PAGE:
In a complex experiment, the researchers controlled both the pressure and the magnetic field applied to milligram pieces of SCBO. “This allowed us to look all around the discontinuous quantum phase transition and that way we found critical-point physics in a pure spin system,” says Rønnow.
    The team performed high-precision measurements of the specific heat of SCBO, which shows its readiness to “suck up energy.” For example, water absorbs only small amounts of energy at -10oC, but at 0oC and 100oC it can take up huge amounts as every molecule is driven across the transitions from ice to liquid and liquid to gas. Just like water, the pressure-temperature relationship of SCBO forms a phase diagram showing a discontinuous transition line separating two quantum magnetic phases, with the line ending at a critical point.
    “Now when a magnetic field is applied, the problem becomes richer than water,” says Frédéric Mila. “Neither magnetic phase is strongly affected by a small field, so the line becomes a wall of discontinuities in a three-dimensional phase diagram — but then one of the phases becomes unstable and the field helps push it towards a third phase.”
    To explain this macroscopic quantum behavior, the researchers teamed up with several colleagues, particularly Professor Philippe Corboz at the University of Amsterdam, who have been developing powerful new computer-based techniques.
    “Previously it was not possible to calculate the properties of ‘frustrated’ quantum magnets in a realistic two- or three-dimensional model,” says Mila. “So SCBO provides a well-timed example where the new numerical methods meet reality to provide a quantitative explanation of a phenomenon new to quantum magnetism.”
    Henrik Rønnow concludes: “Looking forward, the next generation of functional quantum materials will be switched across discontinuous phase transitions, so a proper understanding of their thermal properties will certainly include the critical point, whose classical version has been known to science for two centuries.” More

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    Giant electronic conductivity change driven by artificial switch of crystal dimensionality

    The electronic properties of solid materials are highly dependent on crystal structures and their dimensionalities (i.e., whether the crystals have predominantly 2D or 3D structures). As Professor Takayoshi Katase of Tokyo Institute of Technology notes, this fact has an important corollary: “If the crystal structure dimensionality can be switched reversibly in the same material, a drastic property change may be controllable.” This insight led Prof. Katase and his research team at Tokyo Institute of Technology, in partnership with collaborators at Osaka University and National Institute for Materials Science, to embark on research into the possibility of switching the crystal structure dimensionality of a lead-tin-selenide alloy semiconductor. Their results appear in a paper published in a recent issue of the peer-reviewed journal Science Advances.
    The lead-tin-selenide alloy, (Pb1-xSnx)Se is an appropriate focus for such research because the lead ions (Pb2+) and tin ions (Sn2+) favor distinct crystal dimensionalities. Specifically, pure lead selenide (PbSe) has a 3D crystal structure, whereas pure tin selenide (SnSe) has a 2D crystal structure. SnSe has bandgap of 1.1 eV, similar to the conventional semiconductor Si. Meanwhile, PbSe has narrow bandgap of 0.3 eV and shows 1 order of magnitude higher carrier mobility than SnSe. In particular, the 3D (Pb1-xSnx)Se has gathered much attention as a topological insulator. That is, the substitution for Pb with Sn in the 3D PbSe reduces the band gap and finally produces a gap-less Dirac-like state. Therefore, if these crystal structure dimensionality can be switched by external stresses such as temperature, it would lead to a giant functional phase transition, such as large electronic conductivity change and topological state transition, enhanced by the distinct electronic structure changes.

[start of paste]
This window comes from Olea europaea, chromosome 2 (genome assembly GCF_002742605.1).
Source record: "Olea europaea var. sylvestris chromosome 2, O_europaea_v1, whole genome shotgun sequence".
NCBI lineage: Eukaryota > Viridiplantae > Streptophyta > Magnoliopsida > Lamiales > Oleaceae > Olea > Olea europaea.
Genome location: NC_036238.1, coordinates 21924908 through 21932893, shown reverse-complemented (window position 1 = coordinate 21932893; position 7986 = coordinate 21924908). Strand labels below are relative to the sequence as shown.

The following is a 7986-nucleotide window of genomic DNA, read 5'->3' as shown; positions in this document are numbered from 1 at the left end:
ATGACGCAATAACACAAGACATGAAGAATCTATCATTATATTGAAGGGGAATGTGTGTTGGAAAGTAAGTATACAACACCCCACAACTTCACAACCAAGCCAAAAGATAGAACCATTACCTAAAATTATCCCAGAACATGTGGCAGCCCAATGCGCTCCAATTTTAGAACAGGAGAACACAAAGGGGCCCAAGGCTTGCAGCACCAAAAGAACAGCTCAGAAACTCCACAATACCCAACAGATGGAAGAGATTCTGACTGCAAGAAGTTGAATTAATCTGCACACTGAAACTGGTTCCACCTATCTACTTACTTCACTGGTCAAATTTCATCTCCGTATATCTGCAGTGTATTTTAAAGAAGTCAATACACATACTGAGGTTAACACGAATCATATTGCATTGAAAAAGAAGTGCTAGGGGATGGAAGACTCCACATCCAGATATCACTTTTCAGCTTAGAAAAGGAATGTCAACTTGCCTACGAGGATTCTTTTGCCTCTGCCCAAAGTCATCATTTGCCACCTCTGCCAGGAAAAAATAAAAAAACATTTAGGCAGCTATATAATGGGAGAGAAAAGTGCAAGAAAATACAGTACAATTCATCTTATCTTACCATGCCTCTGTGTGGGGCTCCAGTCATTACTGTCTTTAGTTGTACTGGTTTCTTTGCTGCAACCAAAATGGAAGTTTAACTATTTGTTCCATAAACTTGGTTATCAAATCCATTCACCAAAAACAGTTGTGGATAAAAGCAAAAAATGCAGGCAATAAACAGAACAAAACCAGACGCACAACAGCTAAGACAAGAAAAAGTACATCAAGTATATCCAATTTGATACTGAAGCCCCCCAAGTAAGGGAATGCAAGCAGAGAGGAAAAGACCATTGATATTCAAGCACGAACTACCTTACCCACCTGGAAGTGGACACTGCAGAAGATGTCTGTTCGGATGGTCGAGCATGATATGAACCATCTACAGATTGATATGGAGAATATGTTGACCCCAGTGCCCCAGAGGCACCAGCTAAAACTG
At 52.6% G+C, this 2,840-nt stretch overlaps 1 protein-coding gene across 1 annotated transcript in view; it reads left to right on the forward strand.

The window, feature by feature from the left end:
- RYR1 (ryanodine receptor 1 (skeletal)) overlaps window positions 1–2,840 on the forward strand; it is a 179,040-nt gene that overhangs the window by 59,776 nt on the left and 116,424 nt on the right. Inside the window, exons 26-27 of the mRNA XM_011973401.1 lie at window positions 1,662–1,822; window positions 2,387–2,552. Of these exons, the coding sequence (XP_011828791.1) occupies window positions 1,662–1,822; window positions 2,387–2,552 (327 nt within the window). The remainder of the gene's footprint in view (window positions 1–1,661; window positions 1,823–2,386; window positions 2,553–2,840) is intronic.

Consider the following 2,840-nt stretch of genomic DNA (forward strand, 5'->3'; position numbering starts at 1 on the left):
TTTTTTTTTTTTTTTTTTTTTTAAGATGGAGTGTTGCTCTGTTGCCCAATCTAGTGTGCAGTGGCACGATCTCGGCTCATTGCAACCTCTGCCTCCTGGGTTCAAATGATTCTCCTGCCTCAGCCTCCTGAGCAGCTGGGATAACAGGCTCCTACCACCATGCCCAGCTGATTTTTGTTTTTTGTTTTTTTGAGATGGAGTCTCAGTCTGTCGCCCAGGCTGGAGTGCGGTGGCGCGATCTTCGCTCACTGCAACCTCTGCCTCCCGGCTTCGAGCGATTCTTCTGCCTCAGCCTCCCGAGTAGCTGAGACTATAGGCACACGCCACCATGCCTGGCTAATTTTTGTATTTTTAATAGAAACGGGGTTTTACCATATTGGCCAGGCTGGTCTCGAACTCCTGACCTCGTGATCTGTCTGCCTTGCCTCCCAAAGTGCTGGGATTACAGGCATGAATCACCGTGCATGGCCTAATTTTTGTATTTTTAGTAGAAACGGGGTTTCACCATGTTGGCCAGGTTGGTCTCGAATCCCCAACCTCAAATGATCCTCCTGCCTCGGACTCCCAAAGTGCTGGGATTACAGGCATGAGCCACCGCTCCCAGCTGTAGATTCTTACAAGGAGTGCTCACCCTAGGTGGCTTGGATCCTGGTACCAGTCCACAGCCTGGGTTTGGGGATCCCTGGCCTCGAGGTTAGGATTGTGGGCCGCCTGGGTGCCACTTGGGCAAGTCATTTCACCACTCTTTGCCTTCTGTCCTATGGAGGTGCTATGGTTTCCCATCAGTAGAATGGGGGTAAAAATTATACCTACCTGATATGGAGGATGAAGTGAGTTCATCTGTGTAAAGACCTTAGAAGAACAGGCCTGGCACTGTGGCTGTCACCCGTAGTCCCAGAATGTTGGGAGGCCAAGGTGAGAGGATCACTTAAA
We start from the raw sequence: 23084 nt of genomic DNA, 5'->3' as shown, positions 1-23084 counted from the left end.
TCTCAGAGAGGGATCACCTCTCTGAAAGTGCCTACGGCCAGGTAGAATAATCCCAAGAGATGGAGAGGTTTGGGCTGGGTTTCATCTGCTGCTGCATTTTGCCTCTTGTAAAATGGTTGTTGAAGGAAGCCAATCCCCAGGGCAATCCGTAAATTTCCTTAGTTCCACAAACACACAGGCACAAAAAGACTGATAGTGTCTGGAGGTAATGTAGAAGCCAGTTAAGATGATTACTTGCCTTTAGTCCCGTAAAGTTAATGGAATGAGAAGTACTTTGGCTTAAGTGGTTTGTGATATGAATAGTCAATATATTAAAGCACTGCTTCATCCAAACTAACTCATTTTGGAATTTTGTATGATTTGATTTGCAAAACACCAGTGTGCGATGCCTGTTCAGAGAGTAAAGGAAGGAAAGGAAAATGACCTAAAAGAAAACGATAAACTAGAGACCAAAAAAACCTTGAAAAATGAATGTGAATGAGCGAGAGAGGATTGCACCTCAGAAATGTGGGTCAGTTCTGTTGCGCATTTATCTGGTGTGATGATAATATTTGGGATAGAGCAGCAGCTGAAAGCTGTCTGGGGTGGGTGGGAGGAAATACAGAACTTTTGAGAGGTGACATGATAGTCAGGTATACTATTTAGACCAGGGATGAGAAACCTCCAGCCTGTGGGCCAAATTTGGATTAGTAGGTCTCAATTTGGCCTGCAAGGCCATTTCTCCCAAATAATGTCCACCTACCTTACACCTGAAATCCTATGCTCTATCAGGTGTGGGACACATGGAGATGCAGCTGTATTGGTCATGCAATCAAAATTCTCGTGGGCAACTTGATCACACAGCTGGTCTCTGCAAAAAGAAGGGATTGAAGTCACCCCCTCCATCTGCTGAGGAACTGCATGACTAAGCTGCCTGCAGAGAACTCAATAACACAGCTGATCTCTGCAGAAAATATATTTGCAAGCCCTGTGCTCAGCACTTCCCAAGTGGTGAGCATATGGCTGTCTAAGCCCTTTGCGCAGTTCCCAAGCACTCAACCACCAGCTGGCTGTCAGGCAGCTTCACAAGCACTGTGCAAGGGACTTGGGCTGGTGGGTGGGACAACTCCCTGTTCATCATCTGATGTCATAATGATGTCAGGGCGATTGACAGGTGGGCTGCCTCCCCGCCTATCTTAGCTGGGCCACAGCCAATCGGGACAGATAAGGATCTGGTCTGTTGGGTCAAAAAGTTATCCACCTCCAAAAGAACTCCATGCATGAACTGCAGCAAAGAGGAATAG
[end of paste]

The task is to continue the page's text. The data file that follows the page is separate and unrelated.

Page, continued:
The alloying PbSe and SnSe would manipulate the drastic transition in structure, and such (Pb1-xSnx)Se alloy should induce strong frustration around phase boundaries. However, there is no direct phase boundary between the 3D PbSe and the 2D SnSe phases under thermal equilibrium. Through their experiments, Prof. Katase and his research team successfully developed a method for growing the nonequilibrium lead-tin-selenide alloy crystals with equal amounts of Pb2+ and Sn2+ ions (i.e., (Pb0.5Sn0.5)Se) that underwent direct structural phase transitions between 2D and 3D forms based on temperature. At lower temperatures, the 2D crystal structure predominated, whereas at higher temperatures, the 3D structure predominated. The low-temperature 2D crystal structure was more resistant to electrical current than the high-temperature 3D crystal was, and as the alloy was heated, its resistivity levels took a sharp dive around the temperatures at which the dimensionality phase transition occurred. The present strategy facilitates different structure dimensionality switching and further functional property switching in semiconductors using artificial phase boundary.
    In sum, the research team developed a form of the semiconductor alloy (Pb1-xSnx)Se that undergoes temperature-dependent crystal dimensionality phase transitions, and these transitions have major implications for the alloy’s electronic properties. When asked about the importance of his team’s work, Prof. Katase notes that this form of the (Pb1-xSnx)Se alloy can “serve as a platform for fundamental scientific studies as well as the development of novel function in semiconductor technologies.” This specialized alloy may, therefore, lead to exciting new semiconductor technologies with myriad benefits for humanity.
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    Materials provided by Tokyo Institute of Technology. Note: Content may be edited for style and length. More